Seemingly tired of fighting the GMO labeling battle against concerned consumers on a state by state basis, the largest food industry lobbying groups, according to documents obtained by Politico, are now preparing to push for a corporate-friendly set of laws and regulations at the federal level.
With recent and ongoing campaigns by food safety advocates in California, Hawaii, Washington, Connecticut, and other states pushing for clear labeling of food products that contain genetically-modified organisms (called GMOs or GE food), the Grocery Manufacturers Association (GMA) is leading the industry with a new federal strategy designed to override the push by states calling for labeling laws.
At the heart of the strategy would be a push to make GMO labeling a "voluntary" and industry-driven effort, which would throw off attempts to mandate the practice.
"Industry is running scared because consumers, armed with the truth about the health and safety risks of GMOs, want laws that are at least as strict as those passed in 60 other countries." –Katherine Paul, Organic Consumers Association
According to Politico:
"[T]he Grocery Manufacturers Association, which represents such food and beverage leaders as ConAgra, PepsiCo and Kraft... [is] advocating for an industry-friendly, law with a voluntary federal standard — a move that food activists see as a power grab by an industry that has tried to kill GMO labeling initiatives every step of the way.
The most powerful players in the food industry say they are simply trying to find a national solution for GMO labeling, rather than having to navigate a patchwork of dozens of state laws for every packaged food item on the grocery shelf. According to a discussion draft of GMA’s proposed bill obtained by POLITICO, labeling standards would not be mandatory and the industry would submit to more FDA oversight.
The draft provides the first concrete look of what the food industry is asking for from Congress.
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The push for a softer national standard on GMO labeling comes as consumer interest in biotech foods has blown up into an intense national conversation, and the food industry is clearly trying to get out ahead of a strong, vocal movement pushing strict labeling requirements in multiple states around the country.
Proponents of GMO labeling say the GMA's strategy is predictable, however, and are readying their own response to the move.
"Since spending millions, some of it illegally, to defeat GMO labeling initiatives in California and Washington State, the GMA has been hard at work on plans to preempt state and federal mandatory GMO labeling laws," said Katherine Paul, communications director for the Organic Consumers Association, in an email to Common Dreams. "This latest revelation comes as no surprise. Industry is running scared because consumers, armed with the truth about the health and safety risks of GMOs, want laws that are at least as strict as those passed in 60 other countries."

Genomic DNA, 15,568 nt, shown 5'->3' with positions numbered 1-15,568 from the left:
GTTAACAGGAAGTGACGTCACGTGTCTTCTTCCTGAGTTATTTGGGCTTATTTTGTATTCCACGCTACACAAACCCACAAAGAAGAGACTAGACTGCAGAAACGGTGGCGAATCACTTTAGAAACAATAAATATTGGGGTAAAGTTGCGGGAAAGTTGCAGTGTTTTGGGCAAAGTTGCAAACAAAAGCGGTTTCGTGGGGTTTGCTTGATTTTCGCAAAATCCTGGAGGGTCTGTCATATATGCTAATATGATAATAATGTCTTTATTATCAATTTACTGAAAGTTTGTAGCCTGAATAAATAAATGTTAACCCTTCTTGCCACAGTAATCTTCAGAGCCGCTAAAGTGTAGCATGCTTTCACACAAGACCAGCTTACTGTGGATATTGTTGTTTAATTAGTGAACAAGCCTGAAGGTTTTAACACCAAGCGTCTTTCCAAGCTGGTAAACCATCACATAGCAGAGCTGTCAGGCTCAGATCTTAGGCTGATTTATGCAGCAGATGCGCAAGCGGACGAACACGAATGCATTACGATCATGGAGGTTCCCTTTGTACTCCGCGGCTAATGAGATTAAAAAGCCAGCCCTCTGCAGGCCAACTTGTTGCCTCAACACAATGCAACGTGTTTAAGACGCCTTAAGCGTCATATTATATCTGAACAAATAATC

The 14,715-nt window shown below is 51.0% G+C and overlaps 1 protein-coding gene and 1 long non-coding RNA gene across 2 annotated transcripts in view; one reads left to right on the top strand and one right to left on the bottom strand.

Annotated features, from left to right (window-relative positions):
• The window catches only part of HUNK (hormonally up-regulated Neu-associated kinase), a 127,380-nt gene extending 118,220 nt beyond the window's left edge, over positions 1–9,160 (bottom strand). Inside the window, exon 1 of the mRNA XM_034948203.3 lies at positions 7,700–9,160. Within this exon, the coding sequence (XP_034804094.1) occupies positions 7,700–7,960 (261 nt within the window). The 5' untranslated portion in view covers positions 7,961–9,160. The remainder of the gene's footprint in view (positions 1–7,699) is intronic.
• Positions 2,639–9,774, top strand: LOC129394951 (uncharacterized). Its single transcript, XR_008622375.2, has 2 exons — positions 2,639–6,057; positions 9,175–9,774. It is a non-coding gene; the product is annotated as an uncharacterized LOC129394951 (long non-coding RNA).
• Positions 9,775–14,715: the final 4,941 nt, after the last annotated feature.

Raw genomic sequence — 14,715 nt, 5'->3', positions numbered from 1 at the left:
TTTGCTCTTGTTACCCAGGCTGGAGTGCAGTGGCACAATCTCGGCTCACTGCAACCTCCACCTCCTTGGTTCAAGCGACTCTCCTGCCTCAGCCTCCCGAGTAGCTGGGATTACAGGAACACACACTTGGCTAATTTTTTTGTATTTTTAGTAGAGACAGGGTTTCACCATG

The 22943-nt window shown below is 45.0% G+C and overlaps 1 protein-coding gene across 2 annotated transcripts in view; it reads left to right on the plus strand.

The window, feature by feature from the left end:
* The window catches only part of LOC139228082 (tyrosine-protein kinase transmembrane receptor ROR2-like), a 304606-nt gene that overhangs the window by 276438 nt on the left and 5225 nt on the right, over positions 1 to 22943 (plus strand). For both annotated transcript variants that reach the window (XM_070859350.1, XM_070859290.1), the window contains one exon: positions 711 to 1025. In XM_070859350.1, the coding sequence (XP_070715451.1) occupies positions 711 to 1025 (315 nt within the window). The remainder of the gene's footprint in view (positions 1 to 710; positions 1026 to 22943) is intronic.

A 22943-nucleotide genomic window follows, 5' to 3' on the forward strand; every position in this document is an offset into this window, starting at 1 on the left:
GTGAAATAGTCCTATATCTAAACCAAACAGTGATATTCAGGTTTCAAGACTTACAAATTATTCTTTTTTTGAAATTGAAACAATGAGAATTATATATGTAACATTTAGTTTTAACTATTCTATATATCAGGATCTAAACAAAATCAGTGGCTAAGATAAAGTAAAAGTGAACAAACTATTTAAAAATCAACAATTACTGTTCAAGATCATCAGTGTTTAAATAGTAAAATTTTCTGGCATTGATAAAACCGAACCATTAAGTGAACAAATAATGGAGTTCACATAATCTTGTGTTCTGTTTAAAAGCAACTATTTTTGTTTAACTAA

Vowing to counteract the strategy, Paul said her group and their state-level allies "will fight any plans by industry, Congress or the FDA to subvert the democratic process by preempting state GMO labeling laws."
Earlier this year, Rep. Peter DeFazio (D-Ore.), along with Sen. Barbara Boxer (D-Calif), introduced legislation that would make GMO labels mandatory nationwide, but receiving little traction so far in a deeply divided Congress, the bills have gone nowhere. In the absence of a federal policy, labeling activists in the states have been leading the charge, though industry pushback has so far kept the most promising laws (in California and Washington for example) from being adopted.
Speaking with Politico, DeFazio said the GMA and other food industry lobbysists might regret bringing this debate to the national public. Polling on the issue has consistently showed the public favors disclosure about the presence of GMO ingredients in food items.
“This may be actually a misstep by the GMA — to try and proactively prohibit meaningful labeling that may in fact really kindle a much more proactive grass-roots movement on the other side,” DeFazio warned. Referring to the large sums of money industry has spent on state campaigns to beat back public opinion, he added: “If [food industry lobbyists] are going to kindle a national debate, given the polling on this issue, they better be thinking billions [of dollars] instead of tens of millions.”
“If they start to move a bill that does the opposite [of labeling that has been called for by consumers], they may not like the results,” he said.